Blimey, what has happened? What has happened to the school system in the last few years? And where and how do I fit in?
Throughout the entire period of my time as a deputy headteacher or headteacher, I’ve been caught up in the inexorable rise of market technocracy in schools – remarkably, (as I don’t see myself as being that old yet) a period of twenty years in leadership positions.
What do I mean by market technocracy?
- A belief that setting schools against each other in competition will improve centrally imposed, and ever-changing, ‘standards’.
- Reducing the work of teachers to a measure of productivity or even payment by results.
- Creating a whole sector of technocrats who write action plans, conduct audits and evaluations, or manage performance indicators. They work alongside another group who facilitate grants, bids and funds in an effort to exert further control.
- One the one hand, controlling schools through the use of arbitrary indicators, yet on the other ‘setting schools free’ of traditional networks and collaborations.
- Seeing the educative process as a direct route to economic or industrial performance. Its only value is to the national economy, often viewed through the prism of short-term gain.
Dame Onora O’Neill eloquently sums up the unintended consequences of this approach in education (and other public services) by saying,
‘Most people in the public sector have a reasonable sense not only of the specific clinical, educational, policing, or other goals for which they work, but also of central ethical standards that they must meet. They know that these complex sets of goals may have to be relegated if they are required to run in a race to improve performance indicators…perverse incentives are real incentives.’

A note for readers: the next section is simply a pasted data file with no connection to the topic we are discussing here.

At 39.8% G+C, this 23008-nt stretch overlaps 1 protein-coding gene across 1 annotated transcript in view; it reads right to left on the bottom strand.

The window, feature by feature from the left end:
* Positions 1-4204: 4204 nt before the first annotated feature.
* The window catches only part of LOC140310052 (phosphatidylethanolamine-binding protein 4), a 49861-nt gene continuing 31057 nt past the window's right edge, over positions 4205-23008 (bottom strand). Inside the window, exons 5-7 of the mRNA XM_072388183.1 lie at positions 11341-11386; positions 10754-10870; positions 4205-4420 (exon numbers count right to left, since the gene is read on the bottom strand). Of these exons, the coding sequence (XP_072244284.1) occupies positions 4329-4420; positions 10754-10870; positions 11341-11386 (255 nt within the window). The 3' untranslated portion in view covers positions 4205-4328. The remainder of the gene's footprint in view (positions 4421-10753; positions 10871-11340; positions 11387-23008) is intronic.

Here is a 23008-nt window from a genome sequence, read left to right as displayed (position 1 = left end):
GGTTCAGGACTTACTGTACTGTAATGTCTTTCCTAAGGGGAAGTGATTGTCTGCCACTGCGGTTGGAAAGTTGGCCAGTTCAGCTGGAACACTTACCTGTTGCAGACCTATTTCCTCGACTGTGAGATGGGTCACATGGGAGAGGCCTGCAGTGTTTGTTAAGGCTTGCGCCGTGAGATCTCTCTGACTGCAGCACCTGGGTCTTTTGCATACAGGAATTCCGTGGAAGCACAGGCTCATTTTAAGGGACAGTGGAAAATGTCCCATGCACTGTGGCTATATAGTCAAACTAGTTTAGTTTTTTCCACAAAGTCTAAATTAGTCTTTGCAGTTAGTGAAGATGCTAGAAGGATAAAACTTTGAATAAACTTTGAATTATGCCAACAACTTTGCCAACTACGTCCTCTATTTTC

I’ve lived most of these years schizophrenically.
A classic ‘heart over head’ dilemma; the heart instinctively telling me that it’s so catastrophically wrong, my head telling me that I have to fall in line so as to do good for my staff and pupils, as well as providing a salary for my family.
And I’ve actually worked as a technocrat for some of this period, spending hours debating whether a particular word or phrase in an inspection report ensures ‘consistency’ or ‘evidences the original lines of enquiry’. In a peculiar twist of fate, I appear now to be one of the more long-serving technocrats, with dozens retiring or simply leaving, unwilling to do an awful lot more for an awful lot less under an awful lot more pressure.
I am such an opponent of polarisation in public life that I may maintain this rather odd balance for the foreseeable future, but what I want to do is offer my own personal vision of a different future. It’s possible to articulate something which is a positive and optimistic alternative – a challenge, yes, but one that offers change through consensus, not aggression.
So what does this positive and optimistic alternative look like?
- A belief in ‘whole schools’ – where values of compassion, creativity and inclusion are at the heart of the curriculum and throb through school life. Influenced in part by Sir Ken Robinson, I am more and more sure that transferable and ‘soft’ skills are increasingly required for the post-2020 world. Knowledge is important but, without context, it is simply not enough. It appears that employers up and down the country agree.